How to train for your Vacation

Want a bang-up holiday? Then start getting ready now. There’s a good chance the family will get so sick of you they’ll leave you home

STUART TRUEMAN April 16 1955

How to train for your Vacation

Want a bang-up holiday? Then start getting ready now. There’s a good chance the family will get so sick of you they’ll leave you home

STUART TRUEMAN April 16 1955

DO YOU always feel knocked out on vacation trips? Do you get tired, tense and trigger-tempered? Do you still see roads unwinding when you go to bed?

Of course you do; everybody does! That’s how silly everybody is. Nobody gets properly into shape for the holiday season.

I’m an exception. I decided to be ready this year. As soon as the road maps began arriving I went into spring training. I didn’t tell my wife because that would spoil the surprise of it. I wanted her to see how fresh and nimble I kept on the trip.

She was, I must say, surprised from the start. So were our neighbors the McGillises and the Stackpoles.

First I practiced making quick stops at our corner when I was coming home from work. Those Boston traffic jams can be nerve-racking if you’re not prepared for them.

Time after time I pretended I saw a big furniture van looming up at the empty intersection and slammed down the brake so hard my head nearly bumped the windshield, then started again swiftly with a screech of gears.

When I got into the house my wife was furious.

“I’ve had calls from Amy Stackpole and Hellen McGillis both,” she said, “and they think it’s disgraceful, at five o’clock in the afternoon, too.”

I didn’t tell her. I wanted her to be surprised.

Next morning when I started for the garage in the rain without my rubbers she was quite upset. She couldn’t seem to grasp that I was preparing myself not to be annoyed by forgetting something on the trip-—you know how you always forget a toothbrush or rubbers and it spoils the whole trip. She ran for the closet to get my rubbers.

“Thanks just the same,” l said, “but I’m pretending I haven’t any rubbers today,” and I walked out. Going down the sidewalk I could see her peering at me from the kitchen window.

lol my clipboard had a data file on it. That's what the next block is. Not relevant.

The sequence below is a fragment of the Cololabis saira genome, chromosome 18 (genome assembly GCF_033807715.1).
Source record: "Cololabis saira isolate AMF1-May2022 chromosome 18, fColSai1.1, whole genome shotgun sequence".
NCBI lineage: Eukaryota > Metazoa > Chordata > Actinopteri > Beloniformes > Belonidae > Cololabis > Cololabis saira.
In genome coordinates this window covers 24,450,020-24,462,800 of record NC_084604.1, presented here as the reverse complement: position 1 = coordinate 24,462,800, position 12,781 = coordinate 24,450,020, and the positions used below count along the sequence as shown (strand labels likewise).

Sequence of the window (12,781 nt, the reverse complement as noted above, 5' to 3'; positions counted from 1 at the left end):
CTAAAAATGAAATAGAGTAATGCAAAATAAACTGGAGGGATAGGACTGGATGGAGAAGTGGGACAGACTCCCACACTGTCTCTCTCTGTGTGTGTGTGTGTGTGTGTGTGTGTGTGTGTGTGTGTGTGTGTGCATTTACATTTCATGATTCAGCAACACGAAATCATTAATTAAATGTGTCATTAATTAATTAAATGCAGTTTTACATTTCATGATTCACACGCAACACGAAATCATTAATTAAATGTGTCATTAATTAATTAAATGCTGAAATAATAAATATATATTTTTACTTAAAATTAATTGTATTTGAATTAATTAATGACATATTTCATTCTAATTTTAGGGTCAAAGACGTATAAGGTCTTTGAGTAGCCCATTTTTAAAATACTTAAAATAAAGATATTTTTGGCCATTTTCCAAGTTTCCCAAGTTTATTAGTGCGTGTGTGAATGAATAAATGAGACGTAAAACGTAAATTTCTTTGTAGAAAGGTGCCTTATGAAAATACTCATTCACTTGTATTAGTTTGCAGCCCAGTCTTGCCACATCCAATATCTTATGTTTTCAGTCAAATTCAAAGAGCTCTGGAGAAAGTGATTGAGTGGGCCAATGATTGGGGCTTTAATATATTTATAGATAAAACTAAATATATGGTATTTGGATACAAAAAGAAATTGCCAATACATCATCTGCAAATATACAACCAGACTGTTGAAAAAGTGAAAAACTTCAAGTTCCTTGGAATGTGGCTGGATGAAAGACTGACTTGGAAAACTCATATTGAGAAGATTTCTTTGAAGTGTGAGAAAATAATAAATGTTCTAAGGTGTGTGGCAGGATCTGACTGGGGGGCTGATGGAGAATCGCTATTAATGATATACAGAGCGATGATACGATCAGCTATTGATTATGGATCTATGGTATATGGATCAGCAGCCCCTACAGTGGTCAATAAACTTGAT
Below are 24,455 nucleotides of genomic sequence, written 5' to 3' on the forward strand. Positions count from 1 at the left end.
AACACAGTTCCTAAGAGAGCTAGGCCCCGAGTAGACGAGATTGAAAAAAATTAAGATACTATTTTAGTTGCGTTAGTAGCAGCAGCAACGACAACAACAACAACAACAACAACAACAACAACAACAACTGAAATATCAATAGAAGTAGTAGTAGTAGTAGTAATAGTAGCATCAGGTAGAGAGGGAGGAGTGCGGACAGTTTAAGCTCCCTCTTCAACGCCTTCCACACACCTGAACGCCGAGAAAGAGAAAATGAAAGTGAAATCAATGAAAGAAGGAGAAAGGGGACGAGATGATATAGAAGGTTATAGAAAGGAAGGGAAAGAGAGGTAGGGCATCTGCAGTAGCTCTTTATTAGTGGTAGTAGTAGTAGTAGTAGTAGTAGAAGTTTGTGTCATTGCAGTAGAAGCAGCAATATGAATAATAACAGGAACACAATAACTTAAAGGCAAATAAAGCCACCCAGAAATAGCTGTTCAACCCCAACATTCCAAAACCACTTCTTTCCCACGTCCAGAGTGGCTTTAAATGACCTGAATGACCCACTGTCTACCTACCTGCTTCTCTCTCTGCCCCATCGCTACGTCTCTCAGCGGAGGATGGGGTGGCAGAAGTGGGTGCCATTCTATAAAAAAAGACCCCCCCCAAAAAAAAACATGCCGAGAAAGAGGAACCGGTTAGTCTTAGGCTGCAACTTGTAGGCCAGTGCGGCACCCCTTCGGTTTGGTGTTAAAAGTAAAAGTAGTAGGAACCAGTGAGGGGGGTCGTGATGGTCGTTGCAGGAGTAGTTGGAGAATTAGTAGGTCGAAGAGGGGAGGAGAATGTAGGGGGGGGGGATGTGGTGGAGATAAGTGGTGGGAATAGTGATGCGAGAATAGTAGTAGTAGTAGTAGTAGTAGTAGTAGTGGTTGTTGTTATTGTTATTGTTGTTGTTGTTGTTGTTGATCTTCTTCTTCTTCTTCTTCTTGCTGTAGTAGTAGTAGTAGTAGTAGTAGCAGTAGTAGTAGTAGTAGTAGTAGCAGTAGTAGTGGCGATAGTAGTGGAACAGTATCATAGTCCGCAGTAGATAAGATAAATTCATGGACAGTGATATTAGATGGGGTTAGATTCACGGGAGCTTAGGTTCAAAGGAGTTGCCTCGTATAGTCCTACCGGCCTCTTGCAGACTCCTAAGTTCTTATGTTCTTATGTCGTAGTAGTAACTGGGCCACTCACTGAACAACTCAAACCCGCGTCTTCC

She didn’t say very much that evening when I announced I wanted to sleep in a different bed you know how strange mattresses will ache your back unless you’re used to changes. So I slept in each of our kids’ beds the next two nights, as they were away for the week end. In fact, it was about then she stopped speaking to me. All she said when the children asked “Who’s been sleeping in my bed?” was, firm-lipped, “That’s Goldilocks over there reading the paper.”

Nor did she say much the next evening when I turned up the record player to make it play the crash of ocean breakers over and over all night you know the record, the one with the seagulls mewing— so we’d be accustomed to the noise in case we got a cabin by the seashore. The only thing she said, when she woke up with a start at 3 a.m., was: “Lord! I can’t stand much more of living here!”

That encouraged me. It showed she wasn’t in any shape to take a trip either.

Well, you’ve guessed it. My vacation training proved a great success.

The morning we were starting out—the morning after I brought home the three live mosquitoes and let them go in our bedroom (you know how a mosquito singing in a tourist cabin can upset your nerves if you’re not used to them) — I woke up and found the family gone.

They had left without me.

I slept in my own bed for my holidays, had no mosquitoes, heard no breakers, got in no Boston traffic jams.

So if you’re interested in a carefree vacation, kindly line up on the right and for the small sum of two dollars you can have my new Happy Holidays Training Kit, complete with informative leaflet, one phonograph record of ocean waves and seagulls (on the opposite side, truck horns honking and a New Year’s Eve party in full progress) and three live mosquitoes.